What’s Commonly Known Often Isn’t

I lead a fairly open life, when it comes to how much I let people know about what’s going on. Sometimes, I feel like I probably share way too much. Certainly I feel now and then like I go on about my writing too much. I’ll have a bit of book news to share, and I debate even bringing it up.

“I just posted about writing the other day. No one wants to hear about it again so soon.”

And yet I still run into people on a fairly regular basis who are surprised to hear I write, and they have questions about what it is exactly I write. Is it for children? What’s it about? Who published it? How often do you write each week? Things I just sort of assume everyone knows at this point, because I’ve written about it all so often.

Except of course they wouldn’t know. I post about it on my blog. I share that to Facebook, and maybe Facebook deigns to have it appear in someone’s newsfeed. Even if it does, there’s no guarantee people will actually see it. I’m on Facebook a fair bit, after all, and there’s often news that sails past me.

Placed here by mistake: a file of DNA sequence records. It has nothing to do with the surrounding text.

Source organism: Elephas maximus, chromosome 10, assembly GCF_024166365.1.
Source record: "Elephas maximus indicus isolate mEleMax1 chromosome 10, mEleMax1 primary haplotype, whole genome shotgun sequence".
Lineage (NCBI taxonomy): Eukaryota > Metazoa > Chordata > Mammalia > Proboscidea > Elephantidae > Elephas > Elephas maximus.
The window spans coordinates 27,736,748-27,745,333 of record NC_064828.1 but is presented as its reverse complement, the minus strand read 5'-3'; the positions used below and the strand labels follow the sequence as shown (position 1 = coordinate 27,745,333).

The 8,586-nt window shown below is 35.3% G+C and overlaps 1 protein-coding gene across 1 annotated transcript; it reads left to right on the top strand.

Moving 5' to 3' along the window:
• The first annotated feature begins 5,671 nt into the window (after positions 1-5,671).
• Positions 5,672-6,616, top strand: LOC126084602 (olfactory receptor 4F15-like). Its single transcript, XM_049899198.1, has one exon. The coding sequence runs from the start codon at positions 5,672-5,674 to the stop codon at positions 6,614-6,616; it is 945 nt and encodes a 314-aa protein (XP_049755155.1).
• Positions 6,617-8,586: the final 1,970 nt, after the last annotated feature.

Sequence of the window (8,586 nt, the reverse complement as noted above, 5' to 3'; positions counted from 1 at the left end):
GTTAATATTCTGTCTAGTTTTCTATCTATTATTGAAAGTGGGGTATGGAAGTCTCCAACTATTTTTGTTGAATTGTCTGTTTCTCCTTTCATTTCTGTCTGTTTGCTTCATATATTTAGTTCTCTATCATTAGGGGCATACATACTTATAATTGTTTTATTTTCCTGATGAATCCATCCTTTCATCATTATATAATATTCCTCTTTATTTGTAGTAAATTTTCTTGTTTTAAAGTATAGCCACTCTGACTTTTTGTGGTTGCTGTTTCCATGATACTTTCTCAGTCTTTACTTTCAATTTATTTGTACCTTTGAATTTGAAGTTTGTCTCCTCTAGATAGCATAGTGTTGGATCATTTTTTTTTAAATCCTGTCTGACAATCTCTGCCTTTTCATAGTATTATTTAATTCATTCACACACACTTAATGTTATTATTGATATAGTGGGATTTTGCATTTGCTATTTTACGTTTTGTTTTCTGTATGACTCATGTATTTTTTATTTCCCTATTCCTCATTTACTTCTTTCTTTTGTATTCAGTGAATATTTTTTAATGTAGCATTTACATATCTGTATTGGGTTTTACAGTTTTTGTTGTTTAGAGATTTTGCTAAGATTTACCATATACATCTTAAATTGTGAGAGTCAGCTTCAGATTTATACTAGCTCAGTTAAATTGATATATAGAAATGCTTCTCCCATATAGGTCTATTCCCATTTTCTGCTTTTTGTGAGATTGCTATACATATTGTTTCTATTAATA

And really, this post isn’t to comment about my writing at all. It’s to say that if something I talk about so often can still fly under the radar for people who know me fairly well, how much else goes unseen about any number of topics?

We each have things that are important to us. We read about them at length. We follow the news when it comes out. And we talk about them with some of our friends at length. It can become easy to assume the things we follow closely are things everyone else follows as well. How could they not? We see it everywhere.

Except I think of the sensation I have when I learn a new word. “Copacetic” was a good example. I could have sworn I’d never heard that word in my life before a coworker used it a few years ago. I asked what it meant, and she seemed surprised anyone wouldn’t know it. (It means “in excellent order,” if you were wondering.) I told her I didn’t think anyone else used that word at all, but then I started hearing it crop up in people’s vocabulary off and on.

Either it was a huge conspiracy, and everyone decided to start using “copacetic” that one day and from then on, or else everyone had been using it all along, and I just hadn’t been tuned into it. Something tells me it was the latter, as much as I might wish it were the former.

So try to remember that when someone isn’t quite as informed as you assume they ought to be. Often it’s not a sign of ignorance. It’s just a symptom of too much information overwhelming us, all the time.


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